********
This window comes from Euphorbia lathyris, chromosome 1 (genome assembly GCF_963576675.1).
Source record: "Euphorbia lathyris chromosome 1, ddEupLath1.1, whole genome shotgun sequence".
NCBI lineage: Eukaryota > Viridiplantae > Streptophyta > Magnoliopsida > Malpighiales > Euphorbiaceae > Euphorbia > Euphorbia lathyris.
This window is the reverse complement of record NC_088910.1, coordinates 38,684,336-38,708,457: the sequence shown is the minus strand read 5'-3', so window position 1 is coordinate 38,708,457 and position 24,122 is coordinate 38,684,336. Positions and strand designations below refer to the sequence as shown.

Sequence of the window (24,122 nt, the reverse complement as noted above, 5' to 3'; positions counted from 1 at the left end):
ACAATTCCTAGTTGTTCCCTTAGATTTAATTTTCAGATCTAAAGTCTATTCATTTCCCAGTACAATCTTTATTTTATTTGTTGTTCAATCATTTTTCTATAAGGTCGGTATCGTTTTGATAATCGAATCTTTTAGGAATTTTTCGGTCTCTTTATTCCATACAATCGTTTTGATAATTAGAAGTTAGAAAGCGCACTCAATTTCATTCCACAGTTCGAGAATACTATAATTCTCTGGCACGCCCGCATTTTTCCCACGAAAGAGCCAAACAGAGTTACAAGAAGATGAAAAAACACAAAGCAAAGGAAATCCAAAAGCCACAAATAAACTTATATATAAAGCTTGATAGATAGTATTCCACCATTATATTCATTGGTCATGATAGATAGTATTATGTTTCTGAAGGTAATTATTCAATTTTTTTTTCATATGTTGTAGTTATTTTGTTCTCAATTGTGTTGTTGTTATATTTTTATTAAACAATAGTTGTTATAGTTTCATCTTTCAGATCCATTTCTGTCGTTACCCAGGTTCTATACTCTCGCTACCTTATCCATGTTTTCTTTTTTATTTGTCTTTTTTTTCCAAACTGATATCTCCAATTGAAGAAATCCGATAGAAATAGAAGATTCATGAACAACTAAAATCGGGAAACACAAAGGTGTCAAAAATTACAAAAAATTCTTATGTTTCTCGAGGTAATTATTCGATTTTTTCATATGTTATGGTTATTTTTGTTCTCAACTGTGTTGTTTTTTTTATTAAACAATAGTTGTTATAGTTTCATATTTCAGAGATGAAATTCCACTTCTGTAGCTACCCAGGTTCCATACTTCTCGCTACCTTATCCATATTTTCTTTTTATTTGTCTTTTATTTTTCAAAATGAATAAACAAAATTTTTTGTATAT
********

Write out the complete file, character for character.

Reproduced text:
This window comes from Euphorbia lathyris, chromosome 1 (genome assembly GCF_963576675.1).
Source record: "Euphorbia lathyris chromosome 1, ddEupLath1.1, whole genome shotgun sequence".
NCBI lineage: Eukaryota > Viridiplantae > Streptophyta > Magnoliopsida > Malpighiales > Euphorbiaceae > Euphorbia > Euphorbia lathyris.
This window is the reverse complement of record NC_088910.1, coordinates 38,684,336-38,708,457: the sequence shown is the minus strand read 5'-3', so window position 1 is coordinate 38,708,457 and position 24,122 is coordinate 38,684,336. Positions and strand designations below refer to the sequence as shown.

Sequence of the window (24,122 nt, the reverse complement as noted above, 5' to 3'; positions counted from 1 at the left end):
ACAATTCCTAGTTGTTCCCTTAGATTTAATTTTCAGATCTAAAGTCTATTCATTTCCCAGTACAATCTTTATTTTATTTGTTGTTCAATCATTTTTCTATAAGGTCGGTATCGTTTTGATAATCGAATCTTTTAGGAATTTTTCGGTCTCTTTATTCCATACAATCGTTTTGATAATTAGAAGTTAGAAAGCGCACTCAATTTCATTCCACAGTTCGAGAATACTATAATTCTCTGGCACGCCCGCATTTTTCCCACGAAAGAGCCAAACAGAGTTACAAGAAGATGAAAAAACACAAAGCAAAGGAAATCCAAAAGCCACAAATAAACTTATATATAAAGCTTGATAGATAGTATTCCACCATTATATTCATTGGTCATGATAGATAGTATTATGTTTCTGAAGGTAATTATTCAATTTTTTTTTCATATGTTGTAGTTATTTTGTTCTCAATTGTGTTGTTGTTATATTTTTATTAAACAATAGTTGTTATAGTTTCATCTTTCAGATCCATTTCTGTCGTTACCCAGGTTCTATACTCTCGCTACCTTATCCATGTTTTCTTTTTTATTTGTCTTTTTTTTCCAAACTGATATCTCCAATTGAAGAAATCCGATAGAAATAGAAGATTCATGAACAACTAAAATCGGGAAACACAAAGGTGTCAAAAATTACAAAAAATTCTTATGTTTCTCGAGGTAATTATTCGATTTTTTCATATGTTATGGTTATTTTTGTTCTCAACTGTGTTGTTTTTTTTATTAAACAATAGTTGTTATAGTTTCATATTTCAGAGATGAAATTCCACTTCTGTAGCTACCCAGGTTCCATACTTCTCGCTACCTTATCCATATTTTCTTTTTATTTGTCTTTTATTTTTCAAAATGAATAAACAAAATTTTTTGTATAT